Congratulations to The Times and staff writer Bruce Keppel for spotlighting the intemperate pushing of booze upon a specially targeted, high-risk population. However, as early as 1975, Loran Archer, director of what was then California's Office of Alcohol Program Management, was blowing the whistle to state legislators about emerging, billboard life-style ads pushing booze not only in black ghettos but also in Latino barrios.
Archer has long been a deputy director of the federal government's National Institute on Alcohol Abuse and Alcoholism. In a 1986 publication, "A Guide to Planning Alcoholism Treatment Programs," the institute reported that "alcohol abuse remains the No. 1 health problem in the black community." It's also been that way in the Latino community.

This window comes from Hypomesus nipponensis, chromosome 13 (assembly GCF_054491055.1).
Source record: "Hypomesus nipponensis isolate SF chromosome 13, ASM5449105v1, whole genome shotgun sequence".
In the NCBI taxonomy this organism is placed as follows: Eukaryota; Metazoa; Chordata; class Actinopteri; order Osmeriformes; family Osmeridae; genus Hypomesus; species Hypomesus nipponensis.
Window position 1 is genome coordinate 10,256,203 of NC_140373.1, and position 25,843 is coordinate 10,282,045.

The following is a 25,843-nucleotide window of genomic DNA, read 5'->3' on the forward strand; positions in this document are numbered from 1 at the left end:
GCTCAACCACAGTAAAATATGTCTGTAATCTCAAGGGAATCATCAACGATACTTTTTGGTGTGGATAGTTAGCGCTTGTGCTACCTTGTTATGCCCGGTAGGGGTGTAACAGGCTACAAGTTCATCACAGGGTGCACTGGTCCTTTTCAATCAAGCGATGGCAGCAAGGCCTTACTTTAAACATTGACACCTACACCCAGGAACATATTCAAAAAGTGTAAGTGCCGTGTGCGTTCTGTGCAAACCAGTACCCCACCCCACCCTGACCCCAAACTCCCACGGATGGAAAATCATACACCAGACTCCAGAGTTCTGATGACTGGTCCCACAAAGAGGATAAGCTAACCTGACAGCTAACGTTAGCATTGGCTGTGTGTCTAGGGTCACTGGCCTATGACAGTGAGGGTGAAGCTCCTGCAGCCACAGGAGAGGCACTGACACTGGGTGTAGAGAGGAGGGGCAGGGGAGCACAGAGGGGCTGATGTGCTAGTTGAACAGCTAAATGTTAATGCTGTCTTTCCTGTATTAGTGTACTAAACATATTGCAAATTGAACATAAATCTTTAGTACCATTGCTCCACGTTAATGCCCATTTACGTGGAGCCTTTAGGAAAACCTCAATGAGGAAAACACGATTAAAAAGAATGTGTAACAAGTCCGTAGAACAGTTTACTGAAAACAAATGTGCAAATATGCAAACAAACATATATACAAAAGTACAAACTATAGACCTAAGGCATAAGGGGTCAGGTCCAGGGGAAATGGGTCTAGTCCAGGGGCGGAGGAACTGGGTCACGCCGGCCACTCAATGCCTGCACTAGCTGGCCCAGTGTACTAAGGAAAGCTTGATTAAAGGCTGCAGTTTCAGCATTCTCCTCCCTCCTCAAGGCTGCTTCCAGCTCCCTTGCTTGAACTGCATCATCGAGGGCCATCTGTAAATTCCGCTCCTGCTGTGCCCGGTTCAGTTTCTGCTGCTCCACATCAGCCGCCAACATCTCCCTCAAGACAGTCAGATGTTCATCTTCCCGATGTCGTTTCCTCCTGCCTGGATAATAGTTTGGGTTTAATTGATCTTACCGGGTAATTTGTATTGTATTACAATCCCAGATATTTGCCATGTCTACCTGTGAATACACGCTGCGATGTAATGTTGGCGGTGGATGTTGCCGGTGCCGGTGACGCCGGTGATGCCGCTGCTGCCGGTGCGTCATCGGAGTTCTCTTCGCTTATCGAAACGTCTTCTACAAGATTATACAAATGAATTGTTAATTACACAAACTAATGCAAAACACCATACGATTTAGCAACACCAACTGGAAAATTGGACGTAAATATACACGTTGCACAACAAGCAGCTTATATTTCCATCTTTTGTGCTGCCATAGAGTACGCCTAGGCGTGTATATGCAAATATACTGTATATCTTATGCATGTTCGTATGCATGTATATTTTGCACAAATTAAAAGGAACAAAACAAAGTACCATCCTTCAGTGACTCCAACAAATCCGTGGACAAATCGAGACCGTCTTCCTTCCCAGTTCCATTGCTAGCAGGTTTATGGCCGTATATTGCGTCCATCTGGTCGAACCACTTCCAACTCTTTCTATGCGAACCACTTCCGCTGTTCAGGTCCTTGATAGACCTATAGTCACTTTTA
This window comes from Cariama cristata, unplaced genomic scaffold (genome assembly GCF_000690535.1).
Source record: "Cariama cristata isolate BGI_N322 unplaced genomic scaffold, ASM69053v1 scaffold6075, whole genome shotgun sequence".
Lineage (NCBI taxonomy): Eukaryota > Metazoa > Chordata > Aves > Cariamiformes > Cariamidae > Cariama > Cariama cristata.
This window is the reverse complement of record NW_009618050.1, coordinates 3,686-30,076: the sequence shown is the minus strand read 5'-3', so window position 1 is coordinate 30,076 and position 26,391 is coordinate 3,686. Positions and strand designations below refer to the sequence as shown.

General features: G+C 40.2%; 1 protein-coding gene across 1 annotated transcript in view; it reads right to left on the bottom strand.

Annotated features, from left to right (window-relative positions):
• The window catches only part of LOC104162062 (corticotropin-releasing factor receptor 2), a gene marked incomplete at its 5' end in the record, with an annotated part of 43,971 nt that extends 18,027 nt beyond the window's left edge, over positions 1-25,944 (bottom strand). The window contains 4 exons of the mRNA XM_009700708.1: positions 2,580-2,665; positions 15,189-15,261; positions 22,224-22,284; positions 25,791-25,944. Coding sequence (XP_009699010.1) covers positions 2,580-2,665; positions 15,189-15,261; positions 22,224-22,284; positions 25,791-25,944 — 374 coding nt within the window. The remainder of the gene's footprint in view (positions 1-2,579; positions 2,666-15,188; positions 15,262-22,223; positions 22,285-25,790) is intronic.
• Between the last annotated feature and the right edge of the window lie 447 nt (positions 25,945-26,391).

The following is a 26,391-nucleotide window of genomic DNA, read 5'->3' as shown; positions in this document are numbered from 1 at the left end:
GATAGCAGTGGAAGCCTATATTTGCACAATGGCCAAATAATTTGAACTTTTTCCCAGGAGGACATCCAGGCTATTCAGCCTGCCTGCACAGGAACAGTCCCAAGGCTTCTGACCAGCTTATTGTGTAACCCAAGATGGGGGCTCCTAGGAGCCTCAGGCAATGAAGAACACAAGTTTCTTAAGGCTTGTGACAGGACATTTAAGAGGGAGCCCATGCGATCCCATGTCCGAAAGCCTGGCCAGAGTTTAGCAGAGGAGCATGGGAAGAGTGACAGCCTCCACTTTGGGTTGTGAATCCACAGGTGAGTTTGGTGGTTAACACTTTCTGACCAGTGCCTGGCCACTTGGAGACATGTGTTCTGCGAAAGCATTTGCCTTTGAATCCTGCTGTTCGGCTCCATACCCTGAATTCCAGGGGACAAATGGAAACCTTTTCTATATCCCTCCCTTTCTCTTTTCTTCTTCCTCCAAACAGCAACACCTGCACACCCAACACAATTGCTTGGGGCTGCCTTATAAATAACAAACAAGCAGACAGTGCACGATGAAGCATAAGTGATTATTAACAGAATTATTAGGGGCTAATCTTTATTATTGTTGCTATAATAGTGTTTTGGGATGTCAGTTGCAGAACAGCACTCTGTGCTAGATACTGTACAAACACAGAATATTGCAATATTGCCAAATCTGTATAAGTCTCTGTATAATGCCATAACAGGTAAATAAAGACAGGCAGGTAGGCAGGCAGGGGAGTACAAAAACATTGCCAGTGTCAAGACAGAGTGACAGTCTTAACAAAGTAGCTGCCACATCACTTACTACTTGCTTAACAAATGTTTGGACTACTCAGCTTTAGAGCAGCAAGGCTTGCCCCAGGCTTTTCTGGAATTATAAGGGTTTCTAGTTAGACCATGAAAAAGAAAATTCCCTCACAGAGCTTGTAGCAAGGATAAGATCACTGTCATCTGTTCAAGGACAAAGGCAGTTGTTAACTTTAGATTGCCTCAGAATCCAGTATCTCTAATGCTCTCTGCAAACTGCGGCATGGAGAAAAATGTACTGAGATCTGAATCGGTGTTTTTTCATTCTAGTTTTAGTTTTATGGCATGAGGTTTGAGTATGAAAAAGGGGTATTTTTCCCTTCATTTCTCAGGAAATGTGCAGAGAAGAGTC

What is needed in a real war on alcohol in black and brown communities are more examples like Bubba Smith's refusal to do any more beer commercials and Fernando Valenzuela's commitment not to do any. But more importantly, grass-roots efforts are needed to fight the overconcentration of alcohol outlets, curb broadcast advertising, raise currently minuscule state and federal taxes on alcoholic beverages and bring about appropriate health and safety labeling of alcoholic beverages.
Advisory Committee Policy Chairman,
Americans for Substance Abuse
Prevention and Treatment